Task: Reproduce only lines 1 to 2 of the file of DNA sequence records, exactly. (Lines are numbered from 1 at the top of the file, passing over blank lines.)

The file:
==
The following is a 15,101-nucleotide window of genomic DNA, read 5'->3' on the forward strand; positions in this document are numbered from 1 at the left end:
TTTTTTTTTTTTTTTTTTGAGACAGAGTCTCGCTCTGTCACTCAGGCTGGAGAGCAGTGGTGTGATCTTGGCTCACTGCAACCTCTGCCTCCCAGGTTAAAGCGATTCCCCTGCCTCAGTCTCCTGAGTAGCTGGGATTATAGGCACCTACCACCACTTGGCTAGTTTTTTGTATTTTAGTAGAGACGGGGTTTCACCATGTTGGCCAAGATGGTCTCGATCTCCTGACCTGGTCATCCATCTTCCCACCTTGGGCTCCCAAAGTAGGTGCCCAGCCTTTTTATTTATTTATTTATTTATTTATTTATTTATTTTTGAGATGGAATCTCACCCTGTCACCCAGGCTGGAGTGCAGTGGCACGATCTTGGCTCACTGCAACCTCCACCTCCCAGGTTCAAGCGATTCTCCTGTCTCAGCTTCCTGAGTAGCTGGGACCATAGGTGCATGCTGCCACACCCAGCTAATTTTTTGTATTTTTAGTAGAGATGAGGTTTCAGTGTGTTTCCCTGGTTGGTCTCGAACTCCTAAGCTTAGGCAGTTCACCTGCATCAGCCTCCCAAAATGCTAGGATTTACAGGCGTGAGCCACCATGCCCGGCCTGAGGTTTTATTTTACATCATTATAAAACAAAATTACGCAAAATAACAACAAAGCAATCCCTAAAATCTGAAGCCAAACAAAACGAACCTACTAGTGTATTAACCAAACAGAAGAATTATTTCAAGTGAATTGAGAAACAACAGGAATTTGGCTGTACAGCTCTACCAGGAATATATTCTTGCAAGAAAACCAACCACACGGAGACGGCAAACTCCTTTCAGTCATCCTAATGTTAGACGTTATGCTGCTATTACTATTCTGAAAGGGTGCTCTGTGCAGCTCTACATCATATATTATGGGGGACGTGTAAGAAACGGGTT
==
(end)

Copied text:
The following is a 15,101-nucleotide window of genomic DNA, read 5'->3' on the forward strand; positions in this document are numbered from 1 at the left end:
TTTTTTTTTTTTTTTTTTGAGACAGAGTCTCGCTCTGTCACTCAGGCTGGAGAGCAGTGGTGTGATCTTGGCTCACTGCAACCTCTGCCTCCCAGGTTAAAGCGATTCCCCTGCCTCAGTCTCCTGAGTAGCTGGGATTATAGGCACCTACCACCACTTGGCTAGTTTTTTGTATTTTAGTAGAGACGGGGTTTCACCATGTTGGCCAAGATGGTCTCGATCTCCTGACCTGGTCATCCATCTTCCCACCTTGGGCTCCCAAAGTAGGTGCCCAGCCTTTTTATTTATTTATTTATTTATTTATTTATTTATTTTTGAGATGGAATCTCACCCTGTCACCCAGGCTGGAGTGCAGTGGCACGATCTTGGCTCACTGCAACCTCCACCTCCCAGGTTCAAGCGATTCTCCTGTCTCAGCTTCCTGAGTAGCTGGGACCATAGGTGCATGCTGCCACACCCAGCTAATTTTTTGTATTTTTAGTAGAGATGAGGTTTCAGTGTGTTTCCCTGGTTGGTCTCGAACTCCTAAGCTTAGGCAGTTCACCTGCATCAGCCTCCCAAAATGCTAGGATTTACAGGCGTGAGCCACCATGCCCGGCCTGAGGTTTTATTTTACATCATTATAAAACAAAATTACGCAAAATAACAACAAAGCAATCCCTAAAATCTGAAGCCAAACAAAACGAACCTACTAGTGTATTAACCAAACAGAAGAATTATTTCAAGTGAATTGAGAAACAACAGGAATTTGGCTGTACAGCTCTACCAGGAATATATTCTTGCAAGAAAACCAACCACACGGAGACGGCAAACTCCTTTCAGTCATCCTAATGTTAGACGTTATGCTGCTATTACTATTCTGAAAGGGTGCTCTGTGCAGCTCTACATCATATATTATGGGGGACGTGTAAGAAACGGGTT